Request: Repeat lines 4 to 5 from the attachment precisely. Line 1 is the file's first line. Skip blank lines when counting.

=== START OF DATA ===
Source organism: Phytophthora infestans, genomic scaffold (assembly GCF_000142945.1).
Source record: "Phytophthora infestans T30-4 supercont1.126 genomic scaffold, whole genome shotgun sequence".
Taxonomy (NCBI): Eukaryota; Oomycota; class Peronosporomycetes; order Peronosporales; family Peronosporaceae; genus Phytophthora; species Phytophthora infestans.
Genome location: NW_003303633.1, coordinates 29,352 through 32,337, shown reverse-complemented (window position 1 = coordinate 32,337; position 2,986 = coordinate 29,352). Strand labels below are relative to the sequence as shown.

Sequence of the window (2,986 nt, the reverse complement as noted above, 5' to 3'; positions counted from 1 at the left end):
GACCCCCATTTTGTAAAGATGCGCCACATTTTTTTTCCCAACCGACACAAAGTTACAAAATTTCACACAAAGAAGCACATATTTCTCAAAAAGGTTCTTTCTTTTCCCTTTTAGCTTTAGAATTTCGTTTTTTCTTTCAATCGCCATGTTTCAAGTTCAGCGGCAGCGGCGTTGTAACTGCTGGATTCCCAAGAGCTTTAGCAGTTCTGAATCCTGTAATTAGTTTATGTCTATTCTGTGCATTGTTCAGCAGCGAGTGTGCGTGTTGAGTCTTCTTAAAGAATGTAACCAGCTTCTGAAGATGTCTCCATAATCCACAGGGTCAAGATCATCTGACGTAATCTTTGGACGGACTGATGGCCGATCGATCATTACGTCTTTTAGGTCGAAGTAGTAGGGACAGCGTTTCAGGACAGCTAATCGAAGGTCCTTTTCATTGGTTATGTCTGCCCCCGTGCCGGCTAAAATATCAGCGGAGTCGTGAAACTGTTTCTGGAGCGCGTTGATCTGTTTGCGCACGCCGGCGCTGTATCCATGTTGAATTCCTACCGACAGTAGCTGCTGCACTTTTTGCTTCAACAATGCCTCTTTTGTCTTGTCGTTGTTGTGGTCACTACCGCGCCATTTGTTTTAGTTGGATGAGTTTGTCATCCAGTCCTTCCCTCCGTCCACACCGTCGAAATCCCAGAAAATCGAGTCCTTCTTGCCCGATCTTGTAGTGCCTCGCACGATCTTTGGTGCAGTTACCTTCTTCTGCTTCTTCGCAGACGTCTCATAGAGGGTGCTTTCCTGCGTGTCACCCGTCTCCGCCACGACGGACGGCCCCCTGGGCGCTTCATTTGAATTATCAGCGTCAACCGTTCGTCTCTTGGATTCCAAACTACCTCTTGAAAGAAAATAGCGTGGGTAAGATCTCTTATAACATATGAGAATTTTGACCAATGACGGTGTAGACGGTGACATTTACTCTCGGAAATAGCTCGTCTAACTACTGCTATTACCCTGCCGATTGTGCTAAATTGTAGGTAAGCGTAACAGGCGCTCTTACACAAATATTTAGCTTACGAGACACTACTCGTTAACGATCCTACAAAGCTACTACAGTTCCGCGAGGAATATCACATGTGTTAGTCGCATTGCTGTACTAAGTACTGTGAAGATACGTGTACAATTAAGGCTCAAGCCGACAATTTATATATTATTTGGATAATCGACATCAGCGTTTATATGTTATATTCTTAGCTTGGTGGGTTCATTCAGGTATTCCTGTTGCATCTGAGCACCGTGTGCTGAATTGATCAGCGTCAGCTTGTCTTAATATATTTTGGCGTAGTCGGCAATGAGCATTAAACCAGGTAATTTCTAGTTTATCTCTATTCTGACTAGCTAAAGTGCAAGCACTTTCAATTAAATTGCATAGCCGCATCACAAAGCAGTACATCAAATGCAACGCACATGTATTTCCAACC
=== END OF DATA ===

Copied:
Genome location: NW_003303633.1, coordinates 29,352 through 32,337, shown reverse-complemented (window position 1 = coordinate 32,337; position 2,986 = coordinate 29,352). Strand labels below are relative to the sequence as shown.

Sequence of the window (2,986 nt, the reverse complement as noted above, 5' to 3'; positions counted from 1 at the left end):